The number of Millennials has actually increased over time, both in New Jersey and nationally, thanks to international immigration, but far less in New Jersey than should be expected.
Many Ohioans wish to stay in their homes and neighborhoods where they have lived most of their lives. As people grow older, their ability to drive a car diminishes, and the need for frequent, efficient, and reliable public transportation increases. Known as aging in place, these residents deserve the chance to continue to live in the places they have called home for decades.
By Raquel Jones, Intern, and Marianne Eppig, Manager of Research & Communications
Between the years 1970 and 2013, the city of Cleveland lost almost half of its population. In fact, most cities in the region have also witnessed a decline in population. However, this recent trend seems to have less to do with the location and more to do with the layout of these cities. The most evident reason for this rapid decline may point to the fact that young, educated Millennials favor core cities, as opposed to sprawling communities.
According to research conducted by the Pew Institute and Urban Land Institute, Millennials are driving less than previous generations. However, the Millennials are not alone in this recent trend, as the Baby Boomers are also eager to take advantage of urban amenities and walkable communities. A key component to attracting Millennials to cities is the availability and quality of transportation options. According to a recent survey, “55% of Millennials have a preference to live close to transit” (Yung). With more than half of those polled in favor of such an option, it is obvious that the demand for a multimodal city is real.
One of the most compelling arguments supporting this growing rejection of a car-dependent society points heavily at the financial strain induced by the costly upkeep of a car. With gas prices rising and car loans becoming harder to obtain, and as Millennials find themselves buried in a heap of college debt, owning a car no longer seems to be practical. For this reason, many are shifting to urban areas, where there are multiple transportation options and where almost everything that could be wanted or needed is only a short distance away.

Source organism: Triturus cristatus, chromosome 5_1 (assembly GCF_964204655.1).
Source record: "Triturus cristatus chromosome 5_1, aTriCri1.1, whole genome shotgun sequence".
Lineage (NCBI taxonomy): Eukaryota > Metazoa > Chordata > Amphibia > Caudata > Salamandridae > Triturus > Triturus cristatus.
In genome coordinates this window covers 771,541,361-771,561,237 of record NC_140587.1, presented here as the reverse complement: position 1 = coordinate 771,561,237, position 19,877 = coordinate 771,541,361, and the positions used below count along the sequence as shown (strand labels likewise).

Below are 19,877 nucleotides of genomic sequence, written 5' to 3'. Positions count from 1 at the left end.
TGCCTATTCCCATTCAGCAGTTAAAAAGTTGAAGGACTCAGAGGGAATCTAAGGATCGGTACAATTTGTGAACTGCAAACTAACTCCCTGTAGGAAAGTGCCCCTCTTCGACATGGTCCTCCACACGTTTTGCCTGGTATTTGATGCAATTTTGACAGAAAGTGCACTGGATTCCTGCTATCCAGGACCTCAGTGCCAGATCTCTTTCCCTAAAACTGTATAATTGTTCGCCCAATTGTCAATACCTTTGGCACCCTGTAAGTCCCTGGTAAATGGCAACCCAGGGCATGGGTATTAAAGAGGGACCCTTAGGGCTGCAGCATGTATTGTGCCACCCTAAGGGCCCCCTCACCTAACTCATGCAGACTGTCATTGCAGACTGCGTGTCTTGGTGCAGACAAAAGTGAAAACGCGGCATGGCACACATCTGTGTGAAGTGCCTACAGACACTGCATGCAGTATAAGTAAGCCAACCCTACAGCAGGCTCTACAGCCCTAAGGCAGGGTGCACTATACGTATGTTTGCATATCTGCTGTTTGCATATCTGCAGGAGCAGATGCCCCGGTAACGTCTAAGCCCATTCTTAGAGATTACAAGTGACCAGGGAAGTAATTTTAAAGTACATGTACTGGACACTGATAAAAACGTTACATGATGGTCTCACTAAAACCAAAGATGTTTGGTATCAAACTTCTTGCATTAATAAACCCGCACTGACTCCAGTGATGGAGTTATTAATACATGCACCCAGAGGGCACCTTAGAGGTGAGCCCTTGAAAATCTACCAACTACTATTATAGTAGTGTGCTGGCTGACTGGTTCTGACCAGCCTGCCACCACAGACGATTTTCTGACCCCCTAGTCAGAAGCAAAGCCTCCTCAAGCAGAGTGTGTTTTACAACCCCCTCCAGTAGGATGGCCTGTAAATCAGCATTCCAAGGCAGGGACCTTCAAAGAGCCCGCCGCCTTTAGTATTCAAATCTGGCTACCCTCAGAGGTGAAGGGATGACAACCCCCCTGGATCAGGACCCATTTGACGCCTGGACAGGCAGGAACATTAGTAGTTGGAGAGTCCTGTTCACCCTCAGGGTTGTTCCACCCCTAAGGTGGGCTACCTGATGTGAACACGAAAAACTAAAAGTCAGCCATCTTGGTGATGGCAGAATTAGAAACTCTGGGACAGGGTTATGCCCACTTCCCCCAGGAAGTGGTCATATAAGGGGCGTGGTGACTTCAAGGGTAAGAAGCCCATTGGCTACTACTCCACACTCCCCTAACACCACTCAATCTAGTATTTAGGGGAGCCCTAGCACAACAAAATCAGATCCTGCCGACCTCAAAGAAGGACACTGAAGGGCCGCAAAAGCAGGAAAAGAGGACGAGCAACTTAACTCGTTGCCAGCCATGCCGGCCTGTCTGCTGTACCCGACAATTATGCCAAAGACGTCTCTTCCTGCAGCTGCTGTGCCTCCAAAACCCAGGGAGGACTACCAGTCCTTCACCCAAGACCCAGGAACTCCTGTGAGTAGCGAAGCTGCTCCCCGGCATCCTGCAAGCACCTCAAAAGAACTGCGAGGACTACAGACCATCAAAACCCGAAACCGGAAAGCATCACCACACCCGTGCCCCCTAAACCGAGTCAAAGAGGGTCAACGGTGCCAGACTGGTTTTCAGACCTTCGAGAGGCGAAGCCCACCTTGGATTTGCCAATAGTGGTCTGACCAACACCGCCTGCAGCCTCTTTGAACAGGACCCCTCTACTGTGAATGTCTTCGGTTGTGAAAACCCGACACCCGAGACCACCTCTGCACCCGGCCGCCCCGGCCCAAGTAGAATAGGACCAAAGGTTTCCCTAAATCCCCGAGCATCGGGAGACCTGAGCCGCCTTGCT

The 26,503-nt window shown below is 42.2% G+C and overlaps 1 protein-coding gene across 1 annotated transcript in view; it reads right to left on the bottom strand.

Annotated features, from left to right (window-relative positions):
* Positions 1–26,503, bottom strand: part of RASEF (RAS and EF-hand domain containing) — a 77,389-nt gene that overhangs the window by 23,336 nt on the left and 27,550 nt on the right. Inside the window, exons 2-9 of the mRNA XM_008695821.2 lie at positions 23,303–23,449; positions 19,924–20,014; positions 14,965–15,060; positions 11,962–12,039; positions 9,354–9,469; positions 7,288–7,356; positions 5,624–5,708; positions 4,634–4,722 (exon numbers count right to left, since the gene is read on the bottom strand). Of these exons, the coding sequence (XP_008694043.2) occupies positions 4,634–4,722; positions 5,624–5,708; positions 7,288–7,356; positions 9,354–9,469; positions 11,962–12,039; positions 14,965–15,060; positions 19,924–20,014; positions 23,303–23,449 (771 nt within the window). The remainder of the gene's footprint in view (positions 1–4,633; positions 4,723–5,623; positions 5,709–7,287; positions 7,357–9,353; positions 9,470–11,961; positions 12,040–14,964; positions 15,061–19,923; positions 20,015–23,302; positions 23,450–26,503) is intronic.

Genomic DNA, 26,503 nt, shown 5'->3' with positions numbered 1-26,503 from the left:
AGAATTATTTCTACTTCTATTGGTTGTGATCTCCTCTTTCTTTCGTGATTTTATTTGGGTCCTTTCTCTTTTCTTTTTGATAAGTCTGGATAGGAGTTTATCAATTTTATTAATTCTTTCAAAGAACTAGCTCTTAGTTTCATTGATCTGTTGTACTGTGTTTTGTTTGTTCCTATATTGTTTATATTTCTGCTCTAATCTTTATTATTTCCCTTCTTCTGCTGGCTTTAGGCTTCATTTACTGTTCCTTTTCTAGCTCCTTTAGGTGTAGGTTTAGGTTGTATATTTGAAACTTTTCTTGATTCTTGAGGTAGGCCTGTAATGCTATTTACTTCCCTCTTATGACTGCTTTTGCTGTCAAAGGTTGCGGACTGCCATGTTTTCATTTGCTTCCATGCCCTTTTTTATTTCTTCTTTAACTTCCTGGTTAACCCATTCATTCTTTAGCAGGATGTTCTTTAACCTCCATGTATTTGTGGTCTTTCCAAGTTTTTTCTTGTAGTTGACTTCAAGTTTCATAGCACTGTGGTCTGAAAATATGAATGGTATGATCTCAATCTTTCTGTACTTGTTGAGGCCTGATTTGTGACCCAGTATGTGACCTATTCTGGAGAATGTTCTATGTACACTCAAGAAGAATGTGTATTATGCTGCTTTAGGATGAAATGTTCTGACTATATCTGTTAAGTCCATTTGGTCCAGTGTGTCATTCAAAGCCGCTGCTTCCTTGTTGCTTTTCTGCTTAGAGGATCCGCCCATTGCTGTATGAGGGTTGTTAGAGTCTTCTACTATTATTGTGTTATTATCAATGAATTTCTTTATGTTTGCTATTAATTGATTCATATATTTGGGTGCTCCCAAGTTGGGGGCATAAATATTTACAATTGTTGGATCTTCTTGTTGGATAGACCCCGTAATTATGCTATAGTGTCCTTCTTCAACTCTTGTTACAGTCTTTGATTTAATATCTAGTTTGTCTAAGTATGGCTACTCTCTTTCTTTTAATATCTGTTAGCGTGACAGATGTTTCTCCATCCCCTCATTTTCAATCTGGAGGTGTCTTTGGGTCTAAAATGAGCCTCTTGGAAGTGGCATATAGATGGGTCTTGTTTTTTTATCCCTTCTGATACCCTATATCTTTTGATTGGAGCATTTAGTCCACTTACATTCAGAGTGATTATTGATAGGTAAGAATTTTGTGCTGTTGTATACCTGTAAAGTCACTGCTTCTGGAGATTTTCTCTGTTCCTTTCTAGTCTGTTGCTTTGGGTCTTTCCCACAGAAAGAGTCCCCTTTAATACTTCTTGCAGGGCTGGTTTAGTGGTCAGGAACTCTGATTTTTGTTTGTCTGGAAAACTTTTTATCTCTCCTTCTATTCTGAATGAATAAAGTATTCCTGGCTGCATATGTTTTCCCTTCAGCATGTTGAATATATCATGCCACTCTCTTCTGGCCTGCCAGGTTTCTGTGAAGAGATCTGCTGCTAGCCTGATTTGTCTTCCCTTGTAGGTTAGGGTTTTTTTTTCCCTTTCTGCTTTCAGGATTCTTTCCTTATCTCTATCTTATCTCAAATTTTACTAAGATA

For the graphs above, Millennials were defined as being born between 1981 and 2000.
In Ohio, we need to do more to take advantage of these trends and to continue attracting and retaining populations that are interested in urban living in order to strengthen the economies of these cities and their surrounding regions. Some of Ohio's cities are seeing more positive trends--attracting a greater percentage of Millennials--but in the context of ongoing population shrinkage in all of our major cities except Columbus, it is clear that Ohio's work is not done. The state’s ability to leverage market demand for inner city living and further incentivize—and remove legislative barriers to—infill development within its cities will help determine Ohio’s future prosperity.
For more information about these national demographic trends, take a look at these articles:
- "Demographic Preferences Shifting in Favor of Walkable, Urban Communities" by John Yung (Note: these trends were the focus of the American Planning Association's 2014 National Planning Conference)
- "What Millennials Want: A Multi-Modal City" by James Brasuell